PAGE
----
Upon the publication of Lawrence Otis Graham’s Our Kind of People in 1999, the New York Times asked, “Is There a Black Upper Class?” On the surface, it was a foolhardy question—of course there was, and is, a black upper class—but if you were to peel back its exterior, as Graham did in his book, underneath revealed a world of race leaders: men and women and children who were in a constant “state of self-enhancement.” Here was a place, a land, very few Americans knew about.

Pulitzer-winning writer and cultural critic Margo Jefferson’s new memoir, Negroland, maps this very terrain, one on which money, privilege, and racism intersect in sometimes insidious ways. In Negroland—what Jefferson terms “a small region of Negro America where residents were sheltered by a certain amount of privilege and plenty”—lived the best of Afro-America: doctors, lawyers, entrepreneurs, teachers, and all-around strivers of the Third Race, the black aristocracy. Here in this community there were national and local clubs like Boule, Jack and Jill, the Guardsmen, Links, and black sororities and fraternities like Delta Sigma Theta and Alpha Phi Alpha, founded to ensure that blacks of a certain pedigree would “embody and perpetuate the values of the Negro elite.”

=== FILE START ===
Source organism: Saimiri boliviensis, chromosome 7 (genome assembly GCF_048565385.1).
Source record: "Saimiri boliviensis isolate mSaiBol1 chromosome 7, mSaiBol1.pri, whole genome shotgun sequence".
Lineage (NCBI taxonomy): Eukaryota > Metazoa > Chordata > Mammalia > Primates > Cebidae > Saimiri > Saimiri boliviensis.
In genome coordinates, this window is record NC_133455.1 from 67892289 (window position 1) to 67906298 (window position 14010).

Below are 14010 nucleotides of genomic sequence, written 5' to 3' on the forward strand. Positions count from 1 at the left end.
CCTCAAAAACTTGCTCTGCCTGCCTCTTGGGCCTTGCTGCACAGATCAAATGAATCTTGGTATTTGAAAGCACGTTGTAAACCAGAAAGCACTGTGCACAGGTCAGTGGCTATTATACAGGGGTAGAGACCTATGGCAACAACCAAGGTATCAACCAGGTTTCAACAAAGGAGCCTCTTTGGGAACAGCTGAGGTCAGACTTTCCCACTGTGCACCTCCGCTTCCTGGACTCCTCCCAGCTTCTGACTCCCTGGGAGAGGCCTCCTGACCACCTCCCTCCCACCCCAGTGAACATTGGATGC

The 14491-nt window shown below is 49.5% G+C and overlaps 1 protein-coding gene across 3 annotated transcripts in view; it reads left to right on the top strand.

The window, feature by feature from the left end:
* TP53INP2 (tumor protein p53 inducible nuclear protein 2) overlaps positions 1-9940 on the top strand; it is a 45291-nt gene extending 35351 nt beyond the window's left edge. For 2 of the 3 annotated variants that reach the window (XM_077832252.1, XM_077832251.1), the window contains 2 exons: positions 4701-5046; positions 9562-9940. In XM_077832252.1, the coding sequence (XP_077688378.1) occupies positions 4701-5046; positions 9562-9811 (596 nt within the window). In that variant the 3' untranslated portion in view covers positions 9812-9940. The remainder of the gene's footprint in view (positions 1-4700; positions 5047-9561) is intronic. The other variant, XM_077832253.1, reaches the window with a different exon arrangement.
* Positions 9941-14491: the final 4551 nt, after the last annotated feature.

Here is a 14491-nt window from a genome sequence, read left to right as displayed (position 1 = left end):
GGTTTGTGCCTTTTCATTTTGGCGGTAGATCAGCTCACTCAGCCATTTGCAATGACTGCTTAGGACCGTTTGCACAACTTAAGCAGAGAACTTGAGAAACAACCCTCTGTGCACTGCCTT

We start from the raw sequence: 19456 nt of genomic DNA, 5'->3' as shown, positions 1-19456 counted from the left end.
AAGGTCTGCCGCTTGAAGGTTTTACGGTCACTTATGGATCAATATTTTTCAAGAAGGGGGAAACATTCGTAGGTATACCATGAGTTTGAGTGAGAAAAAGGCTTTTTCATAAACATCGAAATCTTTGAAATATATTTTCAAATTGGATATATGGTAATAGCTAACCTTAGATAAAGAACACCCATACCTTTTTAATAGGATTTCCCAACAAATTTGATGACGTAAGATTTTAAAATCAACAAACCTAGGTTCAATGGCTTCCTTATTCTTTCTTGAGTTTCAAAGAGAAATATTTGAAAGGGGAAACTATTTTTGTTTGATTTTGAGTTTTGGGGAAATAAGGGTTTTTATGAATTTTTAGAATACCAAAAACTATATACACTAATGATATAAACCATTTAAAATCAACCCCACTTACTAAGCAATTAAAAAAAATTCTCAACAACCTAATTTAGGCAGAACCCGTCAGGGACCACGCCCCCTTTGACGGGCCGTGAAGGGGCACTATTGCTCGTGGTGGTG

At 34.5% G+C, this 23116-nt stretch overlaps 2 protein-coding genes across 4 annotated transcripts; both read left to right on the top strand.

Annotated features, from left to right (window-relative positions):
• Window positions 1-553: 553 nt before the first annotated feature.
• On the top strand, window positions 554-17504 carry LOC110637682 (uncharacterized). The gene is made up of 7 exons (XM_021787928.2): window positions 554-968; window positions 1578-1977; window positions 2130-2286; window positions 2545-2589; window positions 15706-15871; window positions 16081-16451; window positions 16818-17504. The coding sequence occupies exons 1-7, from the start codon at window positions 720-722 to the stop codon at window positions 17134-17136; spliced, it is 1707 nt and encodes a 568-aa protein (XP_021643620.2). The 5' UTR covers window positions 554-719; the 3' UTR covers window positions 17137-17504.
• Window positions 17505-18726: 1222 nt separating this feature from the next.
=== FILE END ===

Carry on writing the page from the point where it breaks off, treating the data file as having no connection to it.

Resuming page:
Jefferson grew up in the well-to-do environs of Chicago—Bronzeville and Park Manor—the daughter of a doctor and a socialite (her father was the head of pediatrics at Provident Hospital, one of the oldest black hospitals in the country). But the cushion of Jefferson’s world would not always be so. “Nothing highlighted our privilege more than the menace to it,” she writes. A good education, expensive clothes, fancy cars, and comfort, she discovers, would not save her, or other residents of Negroland, from the terrors of the outside world.

In Negroland, Jefferson examines her own social navigations among, and in response to, the white world, and is equally critical of the cracks that splinter the foundation on which her own people stand: hierarchies based on skin color, wealth, “passing,” and status within social circles. “I’m a chronicler of Negroland, a participant-observer, an elegist, dissenter, and admirer; sometime expatriate, ongoing interlocutor,” she confesses in the book’s opening pages.

Yet despite the security of Negroland and her later successes, Jefferson admits she began to harbor feelings of depression. “Negroland girls couldn’t die outright. We had to plot and circle our way toward death, pretend we were after something else, like being ladylike, being popular, being loved... In the late 1970s, I began to actively cultivate a desire to kill myself.” This admission, and others, is a reminder that the everyday realities for those living within the world of the black bourgeoisie were far from pristine.

I recently spoke with Jefferson via phone.